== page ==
¶ 49 The defense rested, and in rebuttal, the State called Detective Johnnie Minter-Edwards, who testified that she had been employed with the Chicago Police for 23 years, first as a patrol officer and then as a detective. In her work, she has encountered prostitutes both as victims and as offenders. Based on her experience, she had learned "the going rate" for different sex acts. The average price for oral sex was $10 to $20, while vaginal and anal sex cost more. On July 3, 2013, at 8 p.m., she and her partner, Detective Ghoulston, interviewed defendant, and he stated that he paid N.L. $50 to "kick it," and she asked why N.L. was stating that he raped her if he had not. Defendant replied that N.L. might be upset because he struck Courtney during sex. Defendant stated that he had anal sex with L.F., that he did not like to wear a condom, and that he picks up unattractive women because they want attention.

         ¶ 50 The State offered a certified copy of defendant's prior conviction, which was admitted without objection, and rested its rebuttal case. After oral arguments and jury instructions, the jury found defendant guilty on all counts and he was sentenced to a total of 70 years. We discuss his sentencing in more detail below when analyzing the claims that he raises with respect to it.

         ¶ 51 ANALYSIS

         ¶ 52 I. Grand Jury

         ¶ 53 Defendant's first claim is that his indictment for aggravated kidnapping is defective because Detective Watkins's grand jury testimony in support of that offense was false or misleading. Defendant argues that the trial court erred in denying his pretrial motion to vacate the aggravated kidnapping counts on this ground. Defendant's sole basis for claiming that Detective Watkins's grand jury testimony was false is that his testimony allegedly contradicted his subsequent police report.

         ¶ 54 Our supreme court has found that the permissible challenges to a grand jury proceeding are limited. People v. Wright, 2017 IL 119561, ¶ 61. Generally, if the grand jury was legally constituted, a criminal defendant may not challenge the validity of the indictment that it returned. Wright, 2017 IL 119561, ¶ 61. Even when the grand jury is legally constituted, a criminal defendant may still challenge an indictment obtained "through prosecutorial misconduct." Wright, 2017 IL 119561, ¶ 61. To successfully challenge an indictment on this ground, the defendant must show that the misconduct rose "to the level of a deprivation of due process or a miscarriage of justice." Wright, 2017 IL 119561, ¶ 61. A due process violation occurs when the State (1) "deliberately or intentionally misleads the grand jury," (2) "uses known perjured or false testimony," or (3) "presents other deceptive or inaccurate evidence." Wright, 2017 IL 119561, ¶ 62. In the case at bar, defendant claims that the State presented testimony that was (1) false or, at the least, (2) misleading.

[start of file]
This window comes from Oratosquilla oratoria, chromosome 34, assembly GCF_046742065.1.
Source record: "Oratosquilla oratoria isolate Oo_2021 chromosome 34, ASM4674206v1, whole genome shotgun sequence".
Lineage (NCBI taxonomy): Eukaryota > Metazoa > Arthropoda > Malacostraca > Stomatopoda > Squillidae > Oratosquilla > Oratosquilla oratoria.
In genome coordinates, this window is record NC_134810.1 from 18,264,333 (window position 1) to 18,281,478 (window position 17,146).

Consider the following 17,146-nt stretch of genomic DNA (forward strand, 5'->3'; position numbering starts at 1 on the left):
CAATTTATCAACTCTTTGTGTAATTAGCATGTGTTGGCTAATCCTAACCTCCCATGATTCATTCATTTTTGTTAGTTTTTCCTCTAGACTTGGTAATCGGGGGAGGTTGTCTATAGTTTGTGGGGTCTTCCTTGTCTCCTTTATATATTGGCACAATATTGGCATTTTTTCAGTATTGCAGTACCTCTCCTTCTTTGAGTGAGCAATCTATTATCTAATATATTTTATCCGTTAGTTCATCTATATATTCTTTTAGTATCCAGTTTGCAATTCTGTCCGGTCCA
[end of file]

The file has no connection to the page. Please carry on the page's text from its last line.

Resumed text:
¶ 55 "To warrant dismissal of the indictment, a defendant must show" that the State's misconduct "prevented the grand jury from returning a meaningful indictment." Wright, 2017 IL 119561, ¶ 62; People v. Oliver, 368 Ill.App.3d 690, 696-97 (2006) (to warrant dismissal, the prejudice must be actual and substantial). "[A] due process violation consisting of prosecutorial misconduct before a grand jury is actually and substantially prejudicial only if without it the grand jury would not have indicted the defendant." Oliver, 368 Ill.App.3d at 696-97.

         ¶ 56 To illustrate the type of misconduct that justifies a dismissal of an indictment, our supreme court discussed the appellate court case of Oliver, 368 Ill.App.3d 690. Wright, 2017 IL 119561, ¶ 63 (discussing the facts of Oliver). In Oliver, a police officer falsely testified before a grand jury that he had personally witnessed the defendant's hand-to-hand narcotics transactions when, in fact, he had not observed the transactions and was relying on another police officer's report. Wright, 2017 IL 119561, ¶ 63 (citing Oliver, 368 Ill.App.3d at 691, 694). The appellate court in Oliver found that that the grand jury would not have found probable cause to indict without the officer's misleading testimony. Oliver, 368 Ill.App.3d at 698-99. As a result, the appellate court's dismissal of the indictment was appropriate because the defendant had "shown that he suffered actual and substantial prejudice due to the officer's testimony." Wright, 2017 IL 119561, ¶ 63 (citing Oliver, 368 Ill.App.3d at 699).

         ¶ 57 To support his claim, defendant relies solely on the grand jury transcript and the officer's written report. When our review is limited to documentary materials, as it is here, then our review is generally de novo. People v. Morrow, 2019 IL App (1st) 161208, ¶ 60; see also People v. Legore, 2013 IL App (2d) 111038, ¶ 23 ("[w]here the facts about what occurred at a grand jury proceeding are undisputed, as in this case, we review de novo" the question of whether the defendant was denied due process). De novo consideration means that we perform the same analysis that a trial judge would perform. Morrow, 2019 IL App (1st) 161208, ¶ 61.